Gross Margin. Definitely a key indicator, but it also depends on what the structure of the billings are and how the terms being written may be influencing GAAP-based reporting. For a situation where multi-year deals are being done, it might be best to look at early results on a non-GAAP basis if a disproportionate amount of the activity is headed for the balance sheet as deferred income.
Headcount. For me, this was one of the key indicators as it related to our burn and this is certainly not just a single macro number, but a more complex element to dive into. First, what is the overall cost per head and what is the trend line on that figure? Are you’re costs per head staying constant or are you seeing an increase in that number, which might be tied to incentive plans that aren’t aligned with results, increasing benefit costs, or all of the above? Second, what are the average billings and revenues per employee? While the overall headcount might be increasing, this number should also be increasing with the results that are being achieved in excess of plan. It’s not a problem increasing headcount over the Plan, so long are you are seeing the achievement or increase in this planned metric. Third, what is the distribution of the headcount by functional area? Did the original Plan call for 12% within the Marketing area and now the revised number puts Marketing at 18% of the headcount? Is there a disproportionate growth in any one area because that functional area has successfully lobbied for additional staff that is not consistent with industry norms?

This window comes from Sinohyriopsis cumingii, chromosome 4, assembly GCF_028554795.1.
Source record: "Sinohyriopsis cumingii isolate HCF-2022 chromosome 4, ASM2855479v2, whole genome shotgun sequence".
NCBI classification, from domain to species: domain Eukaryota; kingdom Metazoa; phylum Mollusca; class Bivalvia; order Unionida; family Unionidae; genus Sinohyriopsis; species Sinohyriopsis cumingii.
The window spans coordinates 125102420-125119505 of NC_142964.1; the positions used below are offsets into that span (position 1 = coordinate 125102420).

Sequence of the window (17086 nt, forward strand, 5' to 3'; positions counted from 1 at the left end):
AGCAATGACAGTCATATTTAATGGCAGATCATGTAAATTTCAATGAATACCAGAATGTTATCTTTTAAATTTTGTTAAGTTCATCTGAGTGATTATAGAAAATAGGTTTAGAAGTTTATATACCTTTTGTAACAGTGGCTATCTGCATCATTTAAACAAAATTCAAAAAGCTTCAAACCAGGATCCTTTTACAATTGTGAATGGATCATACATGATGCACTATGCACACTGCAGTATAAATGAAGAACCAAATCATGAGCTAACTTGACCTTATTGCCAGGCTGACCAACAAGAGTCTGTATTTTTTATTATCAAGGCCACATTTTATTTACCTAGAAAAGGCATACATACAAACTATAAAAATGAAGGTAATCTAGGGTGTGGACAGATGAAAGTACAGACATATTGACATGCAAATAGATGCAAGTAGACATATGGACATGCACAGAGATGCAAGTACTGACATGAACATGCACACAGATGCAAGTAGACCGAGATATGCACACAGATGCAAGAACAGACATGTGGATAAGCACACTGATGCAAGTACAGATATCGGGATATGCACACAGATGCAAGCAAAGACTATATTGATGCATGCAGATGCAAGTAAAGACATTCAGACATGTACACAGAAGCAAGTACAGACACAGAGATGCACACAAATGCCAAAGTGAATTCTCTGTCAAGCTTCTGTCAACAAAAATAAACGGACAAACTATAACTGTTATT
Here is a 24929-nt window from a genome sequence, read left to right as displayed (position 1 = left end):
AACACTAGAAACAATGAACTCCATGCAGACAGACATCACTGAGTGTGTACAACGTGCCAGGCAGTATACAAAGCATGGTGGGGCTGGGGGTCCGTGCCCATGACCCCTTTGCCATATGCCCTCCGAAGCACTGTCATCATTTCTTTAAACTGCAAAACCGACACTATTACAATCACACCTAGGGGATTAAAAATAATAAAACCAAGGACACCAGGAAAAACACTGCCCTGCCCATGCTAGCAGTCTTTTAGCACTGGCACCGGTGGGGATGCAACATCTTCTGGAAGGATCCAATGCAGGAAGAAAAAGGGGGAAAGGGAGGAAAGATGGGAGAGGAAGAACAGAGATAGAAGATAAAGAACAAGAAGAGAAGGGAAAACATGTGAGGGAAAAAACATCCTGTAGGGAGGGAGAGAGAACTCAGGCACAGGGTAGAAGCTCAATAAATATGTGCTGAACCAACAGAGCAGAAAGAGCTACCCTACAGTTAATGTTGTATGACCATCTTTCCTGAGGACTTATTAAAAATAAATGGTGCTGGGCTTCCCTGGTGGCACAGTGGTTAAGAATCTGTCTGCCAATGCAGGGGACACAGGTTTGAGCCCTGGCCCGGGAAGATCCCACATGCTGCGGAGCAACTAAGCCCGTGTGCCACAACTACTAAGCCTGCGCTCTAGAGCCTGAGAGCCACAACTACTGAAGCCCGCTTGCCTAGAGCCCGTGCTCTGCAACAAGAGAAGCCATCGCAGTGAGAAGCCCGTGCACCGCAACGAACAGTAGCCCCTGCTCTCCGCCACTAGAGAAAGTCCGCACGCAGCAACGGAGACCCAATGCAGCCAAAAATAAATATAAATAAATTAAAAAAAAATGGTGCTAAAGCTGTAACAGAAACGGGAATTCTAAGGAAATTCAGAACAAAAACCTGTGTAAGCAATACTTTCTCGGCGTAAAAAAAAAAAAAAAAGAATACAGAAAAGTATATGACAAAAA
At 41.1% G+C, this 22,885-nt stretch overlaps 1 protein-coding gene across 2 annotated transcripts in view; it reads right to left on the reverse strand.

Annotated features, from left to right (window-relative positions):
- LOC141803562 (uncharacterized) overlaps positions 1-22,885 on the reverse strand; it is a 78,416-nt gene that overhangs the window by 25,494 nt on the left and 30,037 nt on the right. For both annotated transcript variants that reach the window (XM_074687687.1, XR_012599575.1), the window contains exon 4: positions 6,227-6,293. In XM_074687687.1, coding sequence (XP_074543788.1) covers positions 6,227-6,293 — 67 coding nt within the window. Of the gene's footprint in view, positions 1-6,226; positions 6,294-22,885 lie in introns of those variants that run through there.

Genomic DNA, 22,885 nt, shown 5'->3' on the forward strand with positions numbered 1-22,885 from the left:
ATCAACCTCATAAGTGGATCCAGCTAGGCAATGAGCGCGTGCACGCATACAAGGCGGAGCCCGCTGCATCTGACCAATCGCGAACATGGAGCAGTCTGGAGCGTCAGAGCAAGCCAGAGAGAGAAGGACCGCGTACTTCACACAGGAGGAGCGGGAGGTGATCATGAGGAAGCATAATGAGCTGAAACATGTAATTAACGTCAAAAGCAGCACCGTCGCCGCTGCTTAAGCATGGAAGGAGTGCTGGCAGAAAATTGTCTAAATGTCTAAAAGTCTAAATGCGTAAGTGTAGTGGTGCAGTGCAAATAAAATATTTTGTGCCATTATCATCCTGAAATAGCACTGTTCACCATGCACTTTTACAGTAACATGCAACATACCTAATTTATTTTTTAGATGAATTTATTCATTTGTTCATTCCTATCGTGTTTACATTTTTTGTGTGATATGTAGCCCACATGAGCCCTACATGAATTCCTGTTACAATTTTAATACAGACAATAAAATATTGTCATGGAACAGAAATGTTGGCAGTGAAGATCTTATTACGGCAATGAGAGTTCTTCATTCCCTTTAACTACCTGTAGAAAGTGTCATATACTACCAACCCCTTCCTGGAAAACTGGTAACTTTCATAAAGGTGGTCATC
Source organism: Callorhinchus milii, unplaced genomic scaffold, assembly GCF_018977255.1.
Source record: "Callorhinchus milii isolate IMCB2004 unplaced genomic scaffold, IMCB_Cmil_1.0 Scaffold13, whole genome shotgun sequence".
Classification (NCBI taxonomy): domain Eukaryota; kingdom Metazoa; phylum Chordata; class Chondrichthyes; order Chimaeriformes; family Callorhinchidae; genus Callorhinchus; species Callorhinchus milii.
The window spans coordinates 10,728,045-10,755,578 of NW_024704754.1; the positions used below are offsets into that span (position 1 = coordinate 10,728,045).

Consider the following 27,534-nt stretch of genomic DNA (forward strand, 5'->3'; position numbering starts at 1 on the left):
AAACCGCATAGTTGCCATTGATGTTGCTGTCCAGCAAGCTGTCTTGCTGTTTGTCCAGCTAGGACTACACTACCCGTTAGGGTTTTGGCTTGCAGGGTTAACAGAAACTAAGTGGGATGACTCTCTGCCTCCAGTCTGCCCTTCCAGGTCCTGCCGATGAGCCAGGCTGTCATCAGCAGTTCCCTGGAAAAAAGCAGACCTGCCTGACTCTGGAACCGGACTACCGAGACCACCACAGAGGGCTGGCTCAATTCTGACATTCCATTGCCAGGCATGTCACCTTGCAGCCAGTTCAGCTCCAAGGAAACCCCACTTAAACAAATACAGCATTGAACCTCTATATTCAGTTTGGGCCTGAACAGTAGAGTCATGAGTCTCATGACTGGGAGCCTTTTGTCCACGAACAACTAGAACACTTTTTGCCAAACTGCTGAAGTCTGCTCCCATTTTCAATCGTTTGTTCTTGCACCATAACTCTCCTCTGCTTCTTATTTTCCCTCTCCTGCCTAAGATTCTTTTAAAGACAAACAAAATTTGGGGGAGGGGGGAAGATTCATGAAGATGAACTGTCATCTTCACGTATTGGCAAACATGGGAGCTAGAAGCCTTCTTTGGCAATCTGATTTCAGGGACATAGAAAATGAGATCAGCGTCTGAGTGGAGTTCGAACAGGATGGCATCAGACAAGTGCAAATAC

Facilities. This area is obviously heavily influenced by the increased headcount that is occurring to accommodate the unplanned growth. If historically Rent expense has been 2% of your operating expenses then this is the approximate metric that needs to be followed in order to stay consistent with the Plan. If you’re exceeding Plan and need more staff then this number, while increasing on a constant dollar basis, should still remain at approximately 2%. As an example, you’re planning a $25M year, which would allow for approximately $500k in rent expense. If the new trajectory is now $100M, then theoretically you would have $2M to spend on rent to accommodate the additional headcount needed to support that growth. Ideally you also start achieving economies of scale where you can actually see that number go down as a percentage of spend. If you fail to miss you billings number, hire all the folks, commit to even more rent expense…then you’re going to find yourself in a bit of bind. It’s akin to “I’m going to get a big raise next year so I’m going to buy my second home and a new car for my wife and I…”. And when it doesn’t happen?